In his new novel, David Grossman’s genius for captivating storytelling is once again on triumphant display as he writes as affectingly about the great themes that have long stirred his imagination — children coping with trauma, loneliness, loss, and restoration — as ever. In his heroine Vera, a heroic anti-Nazi partisan later interred in an infamously brutal prison when she and her husband are falsely accused of being Stalinists by Tito’s regime, Grossman renders a protagonist every bit as memorable as Ora in his epic To the End of the Land. More Than I Love My Life is his most female-centered work to date, and through Vera’s daughter and granddaughter he brings to life three generations of complex, strong-willed women. Each plays a role in a cruel cycle of mistreatment and abandonment set in motion by cruel historical forces, and each harbors bitter recriminations toward one another based in the past.
The story begins in the winter of 1963 when as a new Israeli citizen, Vera, is sent with her unhappy young daughter, Nina, to a kibbutz where she meets Tuvia, a famed agronomist. Vera’s first husband Milosz committed suicide during his brutal treatment and Tuvia’s cherished wife died after a long disease that left their young son Rafael desperate for affection. The pair make an unconventional pact; Vera promises that while she will live with Tuvia always as his “faithful best friend,” her heart would forever belong to her beloved Milosz. Surprisingly, on those guarded terms their domestic harmony lasts for many happy years.
Alas, things don’t work out quite so benignly for their unhappy adolescent children, Rafael and Nina. After her hormone-fueled tryst with Rafael, Nina runs away from the kibbutz, a flight that leads her to an unhappy life of perpetual wandering. Devastated, Rafael never overcomes what he sees as the great love of his life. Rafael and Nina’s daughter Gili, forever embittered that Nina selfishly abandoned her as a child, struggles to make sense of her parents’ lives.
Given the mysteriously unyielding nature of Nina’s heart, it seems almost too much of a narrative artifice that she dwells on a tiny frozen island in a remote archipelago between Lapland and the North Pole. Yet somehow, she and the rest of this utterly dysfunctional family reunite to undertake a roots journey of sorts to Vera’s birthplace, the sacred places where she and Milosz first fell in love, through the haunted spaces of World War II, and ultimately to Goli Otok itself, the Adriatic prison island where Vera nearly perished. Raphael and Nina film their odyssey, desperately yearning “to finally cleanse ourselves of what’s been polluting our family for three goddamn generations.” What transpires is a white-knuckled ride of emotional peaks and lows amidst harrowing revelations.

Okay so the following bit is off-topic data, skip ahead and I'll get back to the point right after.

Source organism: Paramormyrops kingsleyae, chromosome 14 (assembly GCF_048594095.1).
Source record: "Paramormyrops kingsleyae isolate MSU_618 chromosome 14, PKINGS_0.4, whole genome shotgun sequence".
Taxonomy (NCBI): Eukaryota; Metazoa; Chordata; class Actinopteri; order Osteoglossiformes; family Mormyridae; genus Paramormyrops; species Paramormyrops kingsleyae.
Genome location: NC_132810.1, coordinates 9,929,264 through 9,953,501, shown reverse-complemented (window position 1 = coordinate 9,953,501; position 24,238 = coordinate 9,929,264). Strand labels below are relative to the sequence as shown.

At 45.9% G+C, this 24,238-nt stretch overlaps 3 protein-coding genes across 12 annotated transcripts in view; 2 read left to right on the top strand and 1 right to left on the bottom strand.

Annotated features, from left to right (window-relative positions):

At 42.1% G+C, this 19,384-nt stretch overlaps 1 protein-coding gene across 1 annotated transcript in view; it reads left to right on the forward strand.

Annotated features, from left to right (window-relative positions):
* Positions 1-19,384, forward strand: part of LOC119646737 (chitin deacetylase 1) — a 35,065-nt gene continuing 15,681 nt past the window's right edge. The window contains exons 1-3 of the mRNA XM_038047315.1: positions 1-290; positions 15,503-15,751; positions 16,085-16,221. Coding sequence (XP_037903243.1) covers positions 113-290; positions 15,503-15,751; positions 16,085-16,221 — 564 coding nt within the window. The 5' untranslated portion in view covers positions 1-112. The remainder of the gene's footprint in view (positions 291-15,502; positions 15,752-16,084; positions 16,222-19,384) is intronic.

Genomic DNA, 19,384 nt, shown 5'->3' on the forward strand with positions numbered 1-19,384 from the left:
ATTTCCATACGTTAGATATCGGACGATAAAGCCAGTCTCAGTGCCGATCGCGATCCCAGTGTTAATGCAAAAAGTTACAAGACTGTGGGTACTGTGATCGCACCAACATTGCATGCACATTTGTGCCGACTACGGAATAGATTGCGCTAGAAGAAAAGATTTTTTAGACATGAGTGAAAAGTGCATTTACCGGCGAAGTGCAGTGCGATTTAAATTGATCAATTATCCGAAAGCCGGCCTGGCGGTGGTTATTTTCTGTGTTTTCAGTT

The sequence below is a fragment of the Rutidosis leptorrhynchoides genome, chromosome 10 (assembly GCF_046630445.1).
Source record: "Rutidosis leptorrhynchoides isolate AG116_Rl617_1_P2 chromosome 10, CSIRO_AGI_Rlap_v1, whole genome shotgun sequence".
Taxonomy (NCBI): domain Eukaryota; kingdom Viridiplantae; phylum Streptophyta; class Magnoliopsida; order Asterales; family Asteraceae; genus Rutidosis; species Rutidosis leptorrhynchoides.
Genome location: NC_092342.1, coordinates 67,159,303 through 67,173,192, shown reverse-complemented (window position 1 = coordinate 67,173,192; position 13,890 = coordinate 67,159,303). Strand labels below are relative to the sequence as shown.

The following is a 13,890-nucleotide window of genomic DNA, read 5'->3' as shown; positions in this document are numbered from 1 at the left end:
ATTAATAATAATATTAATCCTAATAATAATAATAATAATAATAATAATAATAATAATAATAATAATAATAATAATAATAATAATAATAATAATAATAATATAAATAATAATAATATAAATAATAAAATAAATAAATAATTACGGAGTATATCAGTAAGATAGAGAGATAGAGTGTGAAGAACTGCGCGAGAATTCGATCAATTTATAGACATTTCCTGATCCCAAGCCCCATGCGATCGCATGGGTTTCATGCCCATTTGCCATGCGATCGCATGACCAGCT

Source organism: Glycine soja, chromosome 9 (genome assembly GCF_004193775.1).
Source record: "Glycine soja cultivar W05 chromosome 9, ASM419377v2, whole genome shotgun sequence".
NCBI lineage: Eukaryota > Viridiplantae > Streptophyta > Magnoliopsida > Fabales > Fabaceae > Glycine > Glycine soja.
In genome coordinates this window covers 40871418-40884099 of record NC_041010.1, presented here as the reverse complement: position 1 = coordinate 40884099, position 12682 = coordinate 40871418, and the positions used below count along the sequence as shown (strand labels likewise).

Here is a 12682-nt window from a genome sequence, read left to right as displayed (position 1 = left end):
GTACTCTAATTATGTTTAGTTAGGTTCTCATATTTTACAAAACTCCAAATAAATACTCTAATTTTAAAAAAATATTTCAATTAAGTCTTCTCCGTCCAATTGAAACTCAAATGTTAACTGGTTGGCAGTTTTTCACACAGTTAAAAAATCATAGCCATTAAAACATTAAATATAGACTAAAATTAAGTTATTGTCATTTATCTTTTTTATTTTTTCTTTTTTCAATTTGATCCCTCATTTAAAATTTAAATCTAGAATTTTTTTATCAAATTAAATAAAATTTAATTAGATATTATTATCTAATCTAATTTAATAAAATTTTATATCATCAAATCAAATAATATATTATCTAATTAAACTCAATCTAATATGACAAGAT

As the dramatic events of the distant past and present converge, we feel the conflicted judgements of Gili the narrator, grappling with a past she is powerless to change but surely would if she could. Once again, Jessica Cohen, who shared the 2017 Man Booker International Prize with Grossman, rewards us with a superb translation. Readers may be intrigued to learn that More Than I Love My Life is based on a true story. Yet even without that knowledge, this startling and achingly tender story gracefully delivers both historical and emotional verisimilitude. This intergenerational novel about shattered lives and ideals, impossible loves, grief, and healing is as moving a story as one could hope for from Israel’s consummate novelist of trauma, empathy, and the redemptive possibilities of storytelling.